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J Lipid Res. May 2008; 49(5): 1015–1023.
PMCID: PMC2311439
NIHMSID: NIHMS97718

Human C-reactive protein promotes oxidized low density lipoprotein uptake and matrix metalloproteinase-9 release in Wistar rats*

Abstract

C-reactive protein (CRP) is present in the atherosclerotic plaques and appears to promote atherogenesis. Intraplaque CRP colocalizes with oxidized low density lipoprotein (OxLDL) and macrophages in human atherosclerotic lesions. Matrix metalloproteinase-9 (MMP-9) has been implicated in plaque rupture. CRP promotes OxLDL uptake and MMP induction in vitro; however, these have not been investigated in vivo. We examined the effect of CRP on OxLDL uptake and MMP-9 production in vivo in Wistar rats. CRP significantly increased OxLDL uptake in the peritoneal and sterile pouch macrophages compared with human serum albumin (huSA). CRP also significantly increased intracellular cholesteryl ester accumulation compared with huSA. The increased uptake of OxLDL by CRP was inhibited by pretreatment with antibodies to CD32, CD64, CD36, and fucoidin, suggesting uptake by both scavenger receptors and Fc-γ receptors. Furthermore, CRP treatment increased MMP-9 activity in macrophages compared with huSA, which was abrogated by inhibitors to p38 mitogen-activated protein kinase, extracellular signal-regulated kinase (ERK), and nuclear factor (NF)-κB but not Jun N-terminal kinase (JNK) before human CRP treatment. Because OxLDL uptake by macrophages contributes to foam cell formation and MMP release contributes to plaque instability, this study provides novel in vivo evidence for the role of CRP in atherosclerosis.

Keywords: mechanistic insights, macrophages, sterile pouch

Increasing evidence supports the involvement of inflammation in the pathogenesis of atherosclerosis and acute coronary syndromes (ACSs) (1). Monocyte/macrophages are pivotal cells in atherosclerosis and participate in all stages, from initiation of the fatty streak to plaque rupture. C- reactive protein (CRP), the prototypic marker of inflammation, in addition to being a risk marker, appears to be an active participant in atherosclerosis (2). Much data are accumulating to suggest that CRP also promotes atherothrombosis (3). Also, CRP is known to be present in atherosclerotic lesions and is significantly higher in the plaque of patients with unstable angina pectoris than in those with stable angina pectoris (4). To date, it has been shown that in monocytes, CRP induces the production of inflammatory cytokines and promotes monocyte chemotaxis, reactive oxygen species, and tissue factor expression (3, 5, 6). CRP has also been reported to bind to oxidized low density lipoprotein (OxLDL) (7, 8) and promote its uptake in the monocyte/macrophage-like U937 cell line (8). Importantly, it has been reported that intraplaque CRP colocalizes with OxLDL and macrophages in human atherosclerotic lesions (9).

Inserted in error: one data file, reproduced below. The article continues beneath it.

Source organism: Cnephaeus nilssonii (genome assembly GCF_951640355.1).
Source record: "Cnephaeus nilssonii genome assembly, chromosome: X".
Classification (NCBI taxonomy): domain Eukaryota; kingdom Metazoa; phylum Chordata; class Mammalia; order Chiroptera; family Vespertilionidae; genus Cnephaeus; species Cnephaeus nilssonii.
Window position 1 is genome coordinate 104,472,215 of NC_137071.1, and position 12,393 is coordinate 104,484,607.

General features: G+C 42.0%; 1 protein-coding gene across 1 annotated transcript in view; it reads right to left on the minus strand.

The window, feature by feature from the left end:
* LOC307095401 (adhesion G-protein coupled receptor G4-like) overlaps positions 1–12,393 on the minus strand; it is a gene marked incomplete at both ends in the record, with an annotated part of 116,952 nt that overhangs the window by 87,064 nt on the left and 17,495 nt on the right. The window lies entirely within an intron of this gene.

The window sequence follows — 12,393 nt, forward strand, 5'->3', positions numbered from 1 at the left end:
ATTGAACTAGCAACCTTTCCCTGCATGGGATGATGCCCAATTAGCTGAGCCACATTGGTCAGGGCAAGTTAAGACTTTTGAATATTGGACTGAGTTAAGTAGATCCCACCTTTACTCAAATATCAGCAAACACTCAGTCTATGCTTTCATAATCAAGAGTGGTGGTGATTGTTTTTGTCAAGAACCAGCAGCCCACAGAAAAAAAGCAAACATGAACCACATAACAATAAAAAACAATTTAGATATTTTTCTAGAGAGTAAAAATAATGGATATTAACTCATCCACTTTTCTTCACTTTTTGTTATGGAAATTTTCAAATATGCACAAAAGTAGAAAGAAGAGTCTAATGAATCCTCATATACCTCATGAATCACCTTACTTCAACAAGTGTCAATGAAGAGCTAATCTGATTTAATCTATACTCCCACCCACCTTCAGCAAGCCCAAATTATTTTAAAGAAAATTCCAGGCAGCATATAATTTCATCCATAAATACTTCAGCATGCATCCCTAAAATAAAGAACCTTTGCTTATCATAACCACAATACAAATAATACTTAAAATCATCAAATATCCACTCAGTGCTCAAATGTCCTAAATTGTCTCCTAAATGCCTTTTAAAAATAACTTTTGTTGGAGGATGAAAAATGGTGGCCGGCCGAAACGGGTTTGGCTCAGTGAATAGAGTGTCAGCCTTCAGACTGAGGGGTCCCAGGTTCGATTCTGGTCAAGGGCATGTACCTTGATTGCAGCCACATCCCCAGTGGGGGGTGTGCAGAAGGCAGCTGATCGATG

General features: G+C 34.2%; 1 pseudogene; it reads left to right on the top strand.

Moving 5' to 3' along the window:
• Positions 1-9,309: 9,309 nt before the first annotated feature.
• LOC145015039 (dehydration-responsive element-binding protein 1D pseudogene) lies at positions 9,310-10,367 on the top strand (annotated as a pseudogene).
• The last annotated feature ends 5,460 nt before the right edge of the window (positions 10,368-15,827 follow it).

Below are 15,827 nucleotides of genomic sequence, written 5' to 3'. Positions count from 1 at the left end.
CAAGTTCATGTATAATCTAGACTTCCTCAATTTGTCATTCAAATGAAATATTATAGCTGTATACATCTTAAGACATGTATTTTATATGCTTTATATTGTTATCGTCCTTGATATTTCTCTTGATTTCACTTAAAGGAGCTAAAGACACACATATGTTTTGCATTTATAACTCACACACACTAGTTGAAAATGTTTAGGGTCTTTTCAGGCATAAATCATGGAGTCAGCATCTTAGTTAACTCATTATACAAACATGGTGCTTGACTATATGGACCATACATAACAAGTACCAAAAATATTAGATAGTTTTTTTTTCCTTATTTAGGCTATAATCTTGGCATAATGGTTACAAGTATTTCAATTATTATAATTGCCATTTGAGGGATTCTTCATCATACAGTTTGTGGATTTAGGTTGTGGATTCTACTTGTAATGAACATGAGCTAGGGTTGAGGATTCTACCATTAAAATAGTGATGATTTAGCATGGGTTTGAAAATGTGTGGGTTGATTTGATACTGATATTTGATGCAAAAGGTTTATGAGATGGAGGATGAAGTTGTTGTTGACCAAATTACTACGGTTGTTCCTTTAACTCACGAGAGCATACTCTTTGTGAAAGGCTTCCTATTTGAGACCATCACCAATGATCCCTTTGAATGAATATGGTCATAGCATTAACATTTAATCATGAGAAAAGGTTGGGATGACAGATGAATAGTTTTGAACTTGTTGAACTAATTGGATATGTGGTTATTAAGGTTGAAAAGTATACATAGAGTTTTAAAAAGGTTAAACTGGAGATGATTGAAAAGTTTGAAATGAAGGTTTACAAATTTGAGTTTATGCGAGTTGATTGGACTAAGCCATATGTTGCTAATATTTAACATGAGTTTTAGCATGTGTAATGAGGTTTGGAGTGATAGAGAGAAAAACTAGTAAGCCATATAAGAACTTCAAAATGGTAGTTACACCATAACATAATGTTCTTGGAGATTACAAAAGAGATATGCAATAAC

Plaque rupture and erosion are believed to be the key events that trigger the formation of thrombus and subsequent ACSs (10). Levels of matrix metalloproteinase-9 (MMP-9) are increased in patients with heart failure and ACS/unstable angina (11) and exhibit a strong correlation with high CRP levels. Also, a causal role of MMP-9 is supported by genetic studies showing that functional promoter variations of the MMP-9 gene are related to the presence and severity of cardiovascular disease (12). Our group also earlier reported a significant increase in MMP-9 in subjects with high CRP versus low CRP (13). Importantly, MMP-1 (a collagenase), MMP-2 (a gelatinase), and MMP-3 (a stromelysin) are predominantly secreted by endothelial cells (14), whereas the major MMP secreted from macrophages is MMP-9 (a gelatinase) (15). Also, CRP has been reported to induce the release of various different forms of MMP from the cells involved in the process of atherogenesis (1621).